Last Updated on September 26, 2022 by Bitfinsider
What is ETH?
Ethereum is a “virtual machine” that can run decentralized applications (dApps), or programs that operate without the involvement of a third party, as well as smart contracts, which are scripts of code that execute automatically under certain conditions.
The cryptocurrency that powers the Ethereum network, Ether, has the second-highest market capitalization in the space.
While many people regard Bitcoin as a store of value, the majority regard Ethereum as a platform for the creation of new cryptocurrencies and decentralized applications.
Use cases of ETH
Smart contracts and decentralized applications (dApps). In a decentralized finance (DeFi) protocol, a smart contract could reward a musician when a music dApp plays their song or grant a loan to someone using crypto as collateral.
Anything can be tokenized. Users can create their own unique, non-fungible tokens (NFTs) that can represent anything from virtual assets to real-world commodities using Ethereum. These tokens can then be traded or used to power other decentralized applications.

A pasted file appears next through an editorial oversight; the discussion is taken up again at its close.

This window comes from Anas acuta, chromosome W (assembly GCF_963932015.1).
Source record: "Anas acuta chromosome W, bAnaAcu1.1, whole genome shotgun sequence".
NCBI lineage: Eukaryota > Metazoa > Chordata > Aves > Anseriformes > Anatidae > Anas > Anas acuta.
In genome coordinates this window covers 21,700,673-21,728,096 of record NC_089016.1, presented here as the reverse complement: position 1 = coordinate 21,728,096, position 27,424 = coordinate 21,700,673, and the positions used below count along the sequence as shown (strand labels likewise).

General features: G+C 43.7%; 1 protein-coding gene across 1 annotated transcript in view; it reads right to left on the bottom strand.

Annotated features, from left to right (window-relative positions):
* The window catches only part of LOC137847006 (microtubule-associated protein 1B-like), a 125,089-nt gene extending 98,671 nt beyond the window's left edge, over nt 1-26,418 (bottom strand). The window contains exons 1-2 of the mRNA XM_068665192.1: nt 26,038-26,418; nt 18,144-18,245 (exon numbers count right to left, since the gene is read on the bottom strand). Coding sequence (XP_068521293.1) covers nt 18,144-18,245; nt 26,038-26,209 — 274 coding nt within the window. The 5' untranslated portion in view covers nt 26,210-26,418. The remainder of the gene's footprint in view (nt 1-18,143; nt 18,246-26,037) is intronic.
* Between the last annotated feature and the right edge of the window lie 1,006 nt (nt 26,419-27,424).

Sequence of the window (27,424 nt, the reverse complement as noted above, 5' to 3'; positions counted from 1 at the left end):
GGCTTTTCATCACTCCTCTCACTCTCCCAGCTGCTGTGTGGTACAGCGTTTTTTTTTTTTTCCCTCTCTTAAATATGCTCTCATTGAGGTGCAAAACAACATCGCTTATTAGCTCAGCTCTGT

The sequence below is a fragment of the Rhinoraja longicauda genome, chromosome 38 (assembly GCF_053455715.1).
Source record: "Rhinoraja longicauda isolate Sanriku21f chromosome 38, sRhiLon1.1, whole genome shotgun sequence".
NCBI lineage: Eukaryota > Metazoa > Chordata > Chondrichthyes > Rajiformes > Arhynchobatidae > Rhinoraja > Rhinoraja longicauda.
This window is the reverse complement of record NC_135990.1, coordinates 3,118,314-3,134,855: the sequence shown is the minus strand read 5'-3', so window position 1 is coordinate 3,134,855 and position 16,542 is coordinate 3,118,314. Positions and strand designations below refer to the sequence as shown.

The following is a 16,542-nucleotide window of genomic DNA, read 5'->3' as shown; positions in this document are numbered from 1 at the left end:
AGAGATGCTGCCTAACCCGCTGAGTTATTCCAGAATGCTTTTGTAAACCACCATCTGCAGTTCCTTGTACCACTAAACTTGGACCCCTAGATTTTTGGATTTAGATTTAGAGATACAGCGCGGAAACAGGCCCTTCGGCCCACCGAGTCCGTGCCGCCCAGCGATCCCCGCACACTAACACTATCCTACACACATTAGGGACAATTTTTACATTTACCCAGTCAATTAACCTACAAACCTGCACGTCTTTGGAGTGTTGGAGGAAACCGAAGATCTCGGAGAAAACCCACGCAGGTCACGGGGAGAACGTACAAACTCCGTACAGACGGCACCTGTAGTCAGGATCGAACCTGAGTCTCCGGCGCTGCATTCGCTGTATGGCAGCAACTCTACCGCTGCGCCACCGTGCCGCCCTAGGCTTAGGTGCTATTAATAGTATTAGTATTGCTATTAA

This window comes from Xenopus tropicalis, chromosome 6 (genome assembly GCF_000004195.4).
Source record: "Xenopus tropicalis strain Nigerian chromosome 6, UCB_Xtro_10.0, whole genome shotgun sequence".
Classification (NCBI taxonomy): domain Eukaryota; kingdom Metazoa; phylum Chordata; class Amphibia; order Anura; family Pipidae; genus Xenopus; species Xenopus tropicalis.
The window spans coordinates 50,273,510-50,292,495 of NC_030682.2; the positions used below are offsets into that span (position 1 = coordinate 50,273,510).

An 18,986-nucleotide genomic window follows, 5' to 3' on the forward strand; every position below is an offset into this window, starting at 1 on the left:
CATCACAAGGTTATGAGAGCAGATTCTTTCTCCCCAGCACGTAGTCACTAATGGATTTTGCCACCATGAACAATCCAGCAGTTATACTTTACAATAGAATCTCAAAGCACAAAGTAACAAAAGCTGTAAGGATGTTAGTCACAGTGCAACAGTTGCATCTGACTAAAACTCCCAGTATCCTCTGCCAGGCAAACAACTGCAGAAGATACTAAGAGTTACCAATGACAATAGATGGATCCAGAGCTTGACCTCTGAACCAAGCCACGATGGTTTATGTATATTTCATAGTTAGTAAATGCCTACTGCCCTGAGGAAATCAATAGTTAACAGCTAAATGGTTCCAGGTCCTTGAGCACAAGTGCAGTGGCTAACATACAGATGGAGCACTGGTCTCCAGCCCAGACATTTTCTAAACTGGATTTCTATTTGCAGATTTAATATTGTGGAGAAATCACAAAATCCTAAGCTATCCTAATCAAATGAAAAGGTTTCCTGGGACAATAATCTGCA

Make your own currency. With a few lines of code, anyone can create their own cryptocurrency. USD Coin (USDC), for example, is based on Ethereum.
Fees for transactions. You pay transaction fees in ETH when you send an Ethereum-based token or use the network.
Hardware wallets are safe and secure devices that can be used offline. They keep your cryptocurrency offline, making it impossible for you to be hacked. To find out more on the leading hardware wallets, you may view our reviews here: Ledger & Trezor
Disclaimer: The views and opinions expressed by the author, or any people mentioned in this article, are for informational purposes only, and they do not constitute financial, investment, legal, tax or other advice. Investing in or trading cryptocurrency or stocks comes with a risk of financial loss.